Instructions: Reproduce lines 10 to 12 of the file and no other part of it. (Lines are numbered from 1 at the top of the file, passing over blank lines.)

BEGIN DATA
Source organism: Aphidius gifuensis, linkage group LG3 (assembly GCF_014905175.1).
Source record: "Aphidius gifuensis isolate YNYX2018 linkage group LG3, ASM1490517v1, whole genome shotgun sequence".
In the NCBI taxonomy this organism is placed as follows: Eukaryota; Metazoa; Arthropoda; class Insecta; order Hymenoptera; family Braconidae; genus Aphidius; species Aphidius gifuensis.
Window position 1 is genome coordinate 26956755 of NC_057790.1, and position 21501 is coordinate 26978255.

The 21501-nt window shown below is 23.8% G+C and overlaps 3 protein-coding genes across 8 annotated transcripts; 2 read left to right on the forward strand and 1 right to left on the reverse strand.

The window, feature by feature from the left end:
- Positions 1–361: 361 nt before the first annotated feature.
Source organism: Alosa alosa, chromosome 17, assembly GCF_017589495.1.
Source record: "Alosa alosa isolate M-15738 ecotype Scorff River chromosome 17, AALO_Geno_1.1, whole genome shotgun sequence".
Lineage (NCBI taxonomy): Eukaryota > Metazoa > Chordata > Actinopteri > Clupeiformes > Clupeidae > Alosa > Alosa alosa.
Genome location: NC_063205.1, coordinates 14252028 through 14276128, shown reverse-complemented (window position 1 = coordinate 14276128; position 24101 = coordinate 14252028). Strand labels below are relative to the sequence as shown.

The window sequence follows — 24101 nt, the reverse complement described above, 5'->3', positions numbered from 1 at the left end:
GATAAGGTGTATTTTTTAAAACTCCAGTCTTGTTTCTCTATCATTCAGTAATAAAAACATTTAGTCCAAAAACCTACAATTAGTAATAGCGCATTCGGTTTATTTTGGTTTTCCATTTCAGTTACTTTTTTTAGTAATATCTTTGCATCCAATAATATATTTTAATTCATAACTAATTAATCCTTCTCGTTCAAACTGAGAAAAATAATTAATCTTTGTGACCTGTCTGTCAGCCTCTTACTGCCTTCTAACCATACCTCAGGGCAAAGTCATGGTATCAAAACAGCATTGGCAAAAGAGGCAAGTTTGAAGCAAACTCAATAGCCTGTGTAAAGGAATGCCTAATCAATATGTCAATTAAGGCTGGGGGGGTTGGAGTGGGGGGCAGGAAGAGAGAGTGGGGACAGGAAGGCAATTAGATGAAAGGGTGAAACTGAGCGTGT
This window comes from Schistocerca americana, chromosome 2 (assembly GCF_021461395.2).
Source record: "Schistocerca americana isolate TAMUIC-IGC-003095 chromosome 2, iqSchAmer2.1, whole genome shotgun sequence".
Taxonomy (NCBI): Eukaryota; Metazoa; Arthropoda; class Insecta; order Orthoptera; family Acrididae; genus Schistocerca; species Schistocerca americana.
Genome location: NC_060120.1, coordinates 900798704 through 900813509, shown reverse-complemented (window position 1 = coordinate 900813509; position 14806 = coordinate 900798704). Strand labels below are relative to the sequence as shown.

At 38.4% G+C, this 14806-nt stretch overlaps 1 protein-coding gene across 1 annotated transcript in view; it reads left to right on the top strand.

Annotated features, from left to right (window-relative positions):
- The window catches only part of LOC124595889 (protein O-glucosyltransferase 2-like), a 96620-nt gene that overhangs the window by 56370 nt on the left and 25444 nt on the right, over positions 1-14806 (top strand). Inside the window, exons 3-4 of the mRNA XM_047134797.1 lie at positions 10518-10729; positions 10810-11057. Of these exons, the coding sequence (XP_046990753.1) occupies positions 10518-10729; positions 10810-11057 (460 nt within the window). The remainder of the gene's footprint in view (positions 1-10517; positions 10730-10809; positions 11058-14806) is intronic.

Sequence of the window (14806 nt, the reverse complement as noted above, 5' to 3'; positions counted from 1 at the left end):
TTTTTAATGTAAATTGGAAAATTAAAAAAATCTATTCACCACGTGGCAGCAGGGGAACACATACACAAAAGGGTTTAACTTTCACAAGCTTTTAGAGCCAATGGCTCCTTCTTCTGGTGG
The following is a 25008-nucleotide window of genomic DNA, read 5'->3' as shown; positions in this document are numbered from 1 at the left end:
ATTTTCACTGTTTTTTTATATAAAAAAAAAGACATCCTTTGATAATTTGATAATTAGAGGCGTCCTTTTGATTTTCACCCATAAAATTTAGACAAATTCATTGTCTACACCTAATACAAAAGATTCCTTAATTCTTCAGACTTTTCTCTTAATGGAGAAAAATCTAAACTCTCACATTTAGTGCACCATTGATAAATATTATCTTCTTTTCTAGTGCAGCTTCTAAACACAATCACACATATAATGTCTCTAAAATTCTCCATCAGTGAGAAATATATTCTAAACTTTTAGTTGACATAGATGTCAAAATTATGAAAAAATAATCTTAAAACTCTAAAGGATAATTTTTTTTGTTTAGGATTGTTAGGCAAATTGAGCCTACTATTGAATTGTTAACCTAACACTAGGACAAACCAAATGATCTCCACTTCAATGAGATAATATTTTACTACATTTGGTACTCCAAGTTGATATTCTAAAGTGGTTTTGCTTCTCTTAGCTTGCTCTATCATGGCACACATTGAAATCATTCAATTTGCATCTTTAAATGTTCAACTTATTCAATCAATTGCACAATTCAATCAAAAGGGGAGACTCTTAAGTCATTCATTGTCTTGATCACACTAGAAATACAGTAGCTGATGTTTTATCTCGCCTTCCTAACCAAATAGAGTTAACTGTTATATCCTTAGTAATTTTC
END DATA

Lineage (NCBI taxonomy): Eukaryota > Metazoa > Chordata > Actinopteri > Clupeiformes > Clupeidae > Alosa > Alosa alosa.
Genome location: NC_063205.1, coordinates 14252028 through 14276128, shown reverse-complemented (window position 1 = coordinate 14276128; position 24101 = coordinate 14252028). Strand labels below are relative to the sequence as shown.

The window sequence follows — 24101 nt, the reverse complement described above, 5'->3', positions numbered from 1 at the left end: